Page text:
The study involved a retrospective analysis of 13 patients who underwent EC-IC bypass surgery using RAIG at a single neurosurgical institute between 2003 and 2009. The diseases comprised intracranial aneurysm (n=10), carotid artery occlusive disease (n=2), and delayed stenosis in the donor superficial temporal artery (STA) following previous STA-middle cerebral artery bypass surgery (n=1). Patients were followed clinically and radiographically.
Results
Bypass surgery was successful in all patients. At a mean follow-up of 53.4 months, the short-term patency rate was 100%, and the long-term rate was 92.3%. Twelve patients had an excellent clinical outcome of Glasgow Outcome Scale (GOS) 5, and one case had GOS 3. Procedure-related complications were a temporary dysthesia on the graft harvest hand (n=1) and a hematoma at the graft harvest site (n=1), and these were treated successfully with no permanent sequelae. In one case, spasm occurred which was relieved with the introduction of mechanical dilators.
Conclusion
EC-IC bypass using a RAIG appears to be an effective treatment for a variety of cerebrovascular diseases requiring proximal occlusion or trapping of the parent artery.
doi:10.3340/jkns.2011.50.3.185
PMCID: PMC3218175  PMID: 22102946
EC-IC arterial bypass; Radial artery interposition graft; Revascularization
6.  Surgical Results of Unruptured Intracranial Aneurysms in the Elderly : Single Center Experience in the Past Ten Years 
Objective
As medical advances have increased life expectancy, it has become imperative to develop specific treatment strategies for intracranial aneurysms in the elderly. We therefore analyzed the clinical characteristics and outcomes of the treatment of unruptured intracranial aneurysms in patients older than 70 years.
Methods
We retrospectively reviewed the medical records and results of neuroimaging modalities on 54 aneurysms of 48 consecutive patients with unruptured intracranial aneurysms. (mean±SD age, 72.11±1.96 years; range, 70-78 years) who underwent surgical clipping over 10 years (May 1999 to June 2010).
Results
Of the 54 aneurysms, 22 were located in the internal carotid artery, 19 in the middle cerebral artery, 12 in the anterior cerebral artery, and 1 in the superior cerebellar artery. Six patients had multiple aneurysms. Aneurysm size ranged from 3 mm to 17 mm (mean±SD, 6.82±3.07 mm). Fifty of the 54 aneurysms (92.6%) were completely clipped. Three-month outcomes were excellent in 50 (92.6%) aneurysms and good and poor in 2 each (3.7%), with 1 death (2.0%). Procedure-related complications occurred in 7 aneurysms (13.0%), with 2 (3.7%) resulting in permanent neurological deficits, including death. No postoperative subarachnoid hemorrhage occurred during follow-up. The cumulative rates of stroke- or death-free survival at 5 and 10 years were 100% and 78%, respectively.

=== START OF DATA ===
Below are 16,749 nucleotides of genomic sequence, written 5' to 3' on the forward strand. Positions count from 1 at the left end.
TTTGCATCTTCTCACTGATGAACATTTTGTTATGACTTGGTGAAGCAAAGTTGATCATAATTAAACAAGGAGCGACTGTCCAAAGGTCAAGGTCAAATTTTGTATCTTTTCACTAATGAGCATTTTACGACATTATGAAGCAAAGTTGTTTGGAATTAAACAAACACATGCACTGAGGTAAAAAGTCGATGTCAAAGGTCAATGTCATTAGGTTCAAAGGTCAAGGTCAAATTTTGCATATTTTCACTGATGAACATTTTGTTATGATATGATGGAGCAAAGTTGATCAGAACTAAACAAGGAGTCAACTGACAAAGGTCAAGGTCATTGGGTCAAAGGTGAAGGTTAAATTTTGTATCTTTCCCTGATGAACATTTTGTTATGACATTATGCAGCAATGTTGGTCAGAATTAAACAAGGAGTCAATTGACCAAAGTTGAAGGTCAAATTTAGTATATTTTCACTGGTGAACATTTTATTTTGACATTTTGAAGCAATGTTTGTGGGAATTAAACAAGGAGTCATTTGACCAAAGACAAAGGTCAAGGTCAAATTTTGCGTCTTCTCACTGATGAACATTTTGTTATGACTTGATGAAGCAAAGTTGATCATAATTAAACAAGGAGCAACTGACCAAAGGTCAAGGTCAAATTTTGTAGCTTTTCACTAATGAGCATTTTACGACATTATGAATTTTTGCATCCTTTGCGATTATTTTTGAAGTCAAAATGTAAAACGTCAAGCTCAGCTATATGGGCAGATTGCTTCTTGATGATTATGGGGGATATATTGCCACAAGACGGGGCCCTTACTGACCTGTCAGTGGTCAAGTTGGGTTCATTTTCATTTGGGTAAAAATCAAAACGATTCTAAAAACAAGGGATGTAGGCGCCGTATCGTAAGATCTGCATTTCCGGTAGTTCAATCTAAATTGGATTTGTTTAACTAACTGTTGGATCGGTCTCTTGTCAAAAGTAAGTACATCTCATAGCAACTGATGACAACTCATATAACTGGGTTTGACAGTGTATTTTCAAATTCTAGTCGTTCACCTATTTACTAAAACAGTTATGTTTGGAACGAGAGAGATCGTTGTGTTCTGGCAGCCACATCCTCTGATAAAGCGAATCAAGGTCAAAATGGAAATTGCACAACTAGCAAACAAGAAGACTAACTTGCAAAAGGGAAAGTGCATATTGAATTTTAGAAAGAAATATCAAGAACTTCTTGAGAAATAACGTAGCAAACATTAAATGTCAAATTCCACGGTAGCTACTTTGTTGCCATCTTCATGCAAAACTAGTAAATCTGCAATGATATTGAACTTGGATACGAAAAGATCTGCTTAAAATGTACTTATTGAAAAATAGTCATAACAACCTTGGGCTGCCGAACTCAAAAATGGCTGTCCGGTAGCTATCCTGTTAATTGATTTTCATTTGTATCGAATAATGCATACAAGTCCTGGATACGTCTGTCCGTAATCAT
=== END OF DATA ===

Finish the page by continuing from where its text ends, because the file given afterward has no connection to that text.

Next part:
Conclusion
Surgical clipping of unruptured intracranial aneurysms in elderly group could get it as a favorable outcome in well selected cases.
doi:10.3340/jkns.2011.49.6.329
PMCID: PMC3158474  PMID: 21887389
Unruptured intracranial aneurysm; Surgical clipping; Elderly; Outcome
7.  Radiographic Analysis of Instrumented Posterolateral Fusion Mass Using Mixture of Local Autologous Bone and b-TCP (PolyBone®) in a Lumbar Spinal Fusion Surgery 
Objective
Although iliac crest autograft is the gold standard for lumbar fusion, the morbidity of donor site leads us to find an alternatives to replace autologous bone graft. Ceramic-based synthetic bone grafts such as hydroxyapatite (HA) and b-tricalcium phosphate (b-TCP) provide scaffolds similar to those of autologous bone, are plentiful and inexpensive, and are not associated with donor morbidity. The present report describes the use of Polybone® (Kyungwon Medical, Korea), a beta-tricalcium phosphate, for lumbar posterolateral fusion and assesses clinical and radiological efficacy as a graft material.
Methods
This study retrospectively analyzed data from 32 patients (11 men, 21 women) who underwent posterolateral fusion (PLF) using PolyBone® from January to August, 2008. Back and leg pain were assessed using a Numeric Rating Scale (NRS), and clinical outcome was assessed using the Oswestry Disability Index (ODI). Serial radiological X-ray follow up were done at 1, 3, 6 12 month. A computed tomography (CT) scan was done in 12 month. Radiological fusion was assessed using simple anterior-posterior (AP) X-rays and computed tomography (CT). The changes of radiodensity of fusion mass showed on the X-ray image were analyzed into 4 stages to assess PLF status.